The Federal Road Safety Corps (FRSC), on Tuesday, confirmed the death of one person in an early morning accident that occurred on Owode-Ijako Road, Sango-Ota in Ogun State. Mr Adekunle Oguntoyinbo, the Sango-Ota Unit Commander of FRSC, said in Ota that the accident occurred at about 2.00 a.m. Oguntoyinbo said that the accident occurred when…
Last Saturday was a sobering day for me. I had intended it to be a joyous one, as I joined other notable Igbo sons and daughters, and several non-Igbo guests of theirs to celebrate the transfer of the mantle of leadership of Aka Ikenga – that deeply intellectual pan-Igbo socio-political and cultural pressure group.
The mantle of leadership was changing from one prominent Igbo son, Chief Goddy Uwazuruike (SAN) to another prominent son, Barr. Charles Odunukwe (Okemmiri), who happens to be a brother from another mother.
Now, the history of the 28-year-old Aka Ikenga (as summarised by Gentleman Oscar Ndiwe) or the pledge by Odunukwe in his brief acceptance remark on behalf of the new executive committee, or what former governor Peter Obi told the gathering, or the wake-up call from Prof. Pat Utomi, etc. are topics for another day.
But like I said earlier, it was a sobering experience for me – made more so by a leaflet shared at the Colonnades Hotel poolside venue by the Oganiru Igbo Development Initiative (OGADI).
It was titled “BEFORE YOU TRAVEL FOR CHRISTMAS… We wish to remind you about the following”. And it went on to enumerate the pitiable lot of Ndigbo in Nigeria. Mind you, it did not focus on the fact that the South-east has the worst federal roads in the country, nor on the lopsided appointments of the President Muhammmadu Buhari regime. No!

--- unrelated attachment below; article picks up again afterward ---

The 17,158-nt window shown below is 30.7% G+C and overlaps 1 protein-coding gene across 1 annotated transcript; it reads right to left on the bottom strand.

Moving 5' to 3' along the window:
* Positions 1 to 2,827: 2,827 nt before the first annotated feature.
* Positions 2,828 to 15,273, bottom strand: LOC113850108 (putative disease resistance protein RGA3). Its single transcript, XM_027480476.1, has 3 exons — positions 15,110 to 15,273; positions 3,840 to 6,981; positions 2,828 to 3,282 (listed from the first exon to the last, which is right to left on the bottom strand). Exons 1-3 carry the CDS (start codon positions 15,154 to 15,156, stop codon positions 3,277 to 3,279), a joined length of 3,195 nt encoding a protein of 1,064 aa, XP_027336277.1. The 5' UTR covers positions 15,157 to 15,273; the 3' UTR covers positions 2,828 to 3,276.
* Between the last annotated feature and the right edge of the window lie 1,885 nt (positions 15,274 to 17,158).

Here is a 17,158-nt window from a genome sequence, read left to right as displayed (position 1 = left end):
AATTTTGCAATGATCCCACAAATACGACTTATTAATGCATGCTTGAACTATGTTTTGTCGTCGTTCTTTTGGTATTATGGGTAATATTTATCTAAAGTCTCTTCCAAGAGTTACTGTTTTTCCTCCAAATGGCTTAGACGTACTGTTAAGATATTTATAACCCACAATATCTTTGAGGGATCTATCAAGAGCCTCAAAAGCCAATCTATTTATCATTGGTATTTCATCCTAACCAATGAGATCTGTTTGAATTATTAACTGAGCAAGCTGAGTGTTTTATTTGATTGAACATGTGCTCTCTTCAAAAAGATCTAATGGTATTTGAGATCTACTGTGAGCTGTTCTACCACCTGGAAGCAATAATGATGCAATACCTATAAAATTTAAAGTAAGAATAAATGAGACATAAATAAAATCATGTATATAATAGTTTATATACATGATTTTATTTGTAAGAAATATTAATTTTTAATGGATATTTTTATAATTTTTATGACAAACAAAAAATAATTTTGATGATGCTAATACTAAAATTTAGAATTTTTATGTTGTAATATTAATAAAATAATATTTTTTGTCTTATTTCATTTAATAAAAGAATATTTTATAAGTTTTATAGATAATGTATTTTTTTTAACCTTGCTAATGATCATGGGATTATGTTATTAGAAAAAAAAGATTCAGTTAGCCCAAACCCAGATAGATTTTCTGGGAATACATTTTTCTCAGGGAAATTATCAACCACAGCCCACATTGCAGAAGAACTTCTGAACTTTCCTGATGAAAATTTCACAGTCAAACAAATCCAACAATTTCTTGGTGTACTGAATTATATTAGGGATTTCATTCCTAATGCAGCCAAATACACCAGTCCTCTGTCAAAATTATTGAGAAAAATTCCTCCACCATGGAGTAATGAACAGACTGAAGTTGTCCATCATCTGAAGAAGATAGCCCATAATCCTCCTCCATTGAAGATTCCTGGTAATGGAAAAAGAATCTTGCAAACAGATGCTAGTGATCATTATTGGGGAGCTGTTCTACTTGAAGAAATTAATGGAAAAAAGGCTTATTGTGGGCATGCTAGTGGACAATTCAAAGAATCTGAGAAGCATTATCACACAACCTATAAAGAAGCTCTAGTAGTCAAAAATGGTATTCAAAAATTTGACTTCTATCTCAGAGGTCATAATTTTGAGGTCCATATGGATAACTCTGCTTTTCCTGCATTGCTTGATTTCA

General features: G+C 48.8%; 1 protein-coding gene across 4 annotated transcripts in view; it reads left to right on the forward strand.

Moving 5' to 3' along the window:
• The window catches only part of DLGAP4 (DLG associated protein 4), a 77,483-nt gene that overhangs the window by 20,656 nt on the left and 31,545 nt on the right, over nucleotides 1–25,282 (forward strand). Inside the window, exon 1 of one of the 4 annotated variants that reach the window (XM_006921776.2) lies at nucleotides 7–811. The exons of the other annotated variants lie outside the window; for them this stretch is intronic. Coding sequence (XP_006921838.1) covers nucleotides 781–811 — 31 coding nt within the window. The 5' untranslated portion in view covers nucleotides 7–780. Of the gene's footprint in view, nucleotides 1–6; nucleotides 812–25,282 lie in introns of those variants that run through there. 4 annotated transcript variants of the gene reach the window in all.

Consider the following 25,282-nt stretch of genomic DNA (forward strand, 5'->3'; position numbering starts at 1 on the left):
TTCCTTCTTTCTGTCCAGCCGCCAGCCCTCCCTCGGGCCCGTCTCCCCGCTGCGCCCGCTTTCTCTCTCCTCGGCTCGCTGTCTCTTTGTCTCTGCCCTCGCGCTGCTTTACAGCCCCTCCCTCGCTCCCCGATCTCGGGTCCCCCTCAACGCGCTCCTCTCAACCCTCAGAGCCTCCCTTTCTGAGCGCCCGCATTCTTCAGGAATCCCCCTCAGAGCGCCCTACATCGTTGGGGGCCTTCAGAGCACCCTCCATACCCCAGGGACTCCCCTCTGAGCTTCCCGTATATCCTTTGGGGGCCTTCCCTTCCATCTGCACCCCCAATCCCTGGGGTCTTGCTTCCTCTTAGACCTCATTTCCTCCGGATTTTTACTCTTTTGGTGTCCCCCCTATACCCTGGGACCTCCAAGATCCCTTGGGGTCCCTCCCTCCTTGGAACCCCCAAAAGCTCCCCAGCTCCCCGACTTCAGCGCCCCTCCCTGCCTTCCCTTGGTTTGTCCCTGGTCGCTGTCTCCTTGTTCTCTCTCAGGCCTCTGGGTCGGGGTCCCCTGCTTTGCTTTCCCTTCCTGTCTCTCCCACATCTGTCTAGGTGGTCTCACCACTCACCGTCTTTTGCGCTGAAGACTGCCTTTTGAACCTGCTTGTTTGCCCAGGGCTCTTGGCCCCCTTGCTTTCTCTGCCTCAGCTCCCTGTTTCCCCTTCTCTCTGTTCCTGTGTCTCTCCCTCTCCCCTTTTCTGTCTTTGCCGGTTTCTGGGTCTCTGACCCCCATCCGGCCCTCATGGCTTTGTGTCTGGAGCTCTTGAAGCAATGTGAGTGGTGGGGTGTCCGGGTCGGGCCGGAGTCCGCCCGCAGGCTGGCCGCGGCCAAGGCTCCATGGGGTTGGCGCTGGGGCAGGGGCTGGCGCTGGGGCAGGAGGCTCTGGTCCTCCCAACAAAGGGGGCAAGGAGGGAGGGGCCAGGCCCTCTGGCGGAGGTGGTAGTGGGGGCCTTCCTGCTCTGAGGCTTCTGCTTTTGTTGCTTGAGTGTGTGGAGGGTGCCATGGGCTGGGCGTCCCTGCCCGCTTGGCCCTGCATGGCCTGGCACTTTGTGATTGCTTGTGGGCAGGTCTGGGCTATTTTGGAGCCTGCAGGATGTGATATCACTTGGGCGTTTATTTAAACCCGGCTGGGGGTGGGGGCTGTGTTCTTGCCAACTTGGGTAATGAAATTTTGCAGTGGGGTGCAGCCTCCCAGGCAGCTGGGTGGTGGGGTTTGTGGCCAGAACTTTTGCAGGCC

Its focus was on the way the Nigeria state unleashes its security, military and para-military agencies on the people and region of the South East zone, with almost every new policy seemingly aimed at reminding Ndigbo that they are a conquered people.
For instance, it reminded Ndigbo: “Over 100 police check points, other security agencies and state revenue agents are mounted and waiting for you on the road from South West, North Central, North East and North West, as you travel to the South East for Christmas.”
So, it further added: “Please, check your vehicle particulars and make sure they are genuine and up to date.”
Painfully, that your particulars are genuine and up to date is no guarantee that the federal agents would not stop, detain, brutalise you and confiscate your vehicles. Despite that the proactive new Inspector General of Police, Mr. Ibrahim Idris, has dismantled check points and warned that policemen should not ask motorists for particulars, it would not stop anything. And if you think you know the IGP, I’m sorry for you. Before you make that all-important call, the criminal policemen would have either extorted or robbed you – and if you’re unlucky, even kill you and drive off without a trace.
After the police, you’ll have to face the customs, especially now that they have banned importation of rice and vehicles through land borders. Even though the most viable smuggling routes are not found in Lagos and Ogun states, those are the places where the Customs men (and women) would be concentrating on. What that means is that every bag of rice or vehicle headed eastward this season stands confiscated as contraband, until proven otherwise. In fact, even if it’s only one bag of rice you’re carrying, so long as the security agent you’re unfortunate to run into has need for it, then it automatically becomes contraband. You’ll not only lose it, but may also need to ‘settle’, to avoid being arrested as well.
And the cars, even if you’ve used your car for the last 10 years in Nigeria (or even if you just bought it, mint-fresh, from Coscharis, Elizade, Globe Motors, Dana or Honda Place, it would still be considered smuggled in. I had a terrible experience in Benin City recently with my official car, which is barely one year old. The documents the Customs men asked for were documents nobody has ever asked me of in my over 20 years of owning a car. And you know what? As stupid as it sounded, they had statutes that backed them up.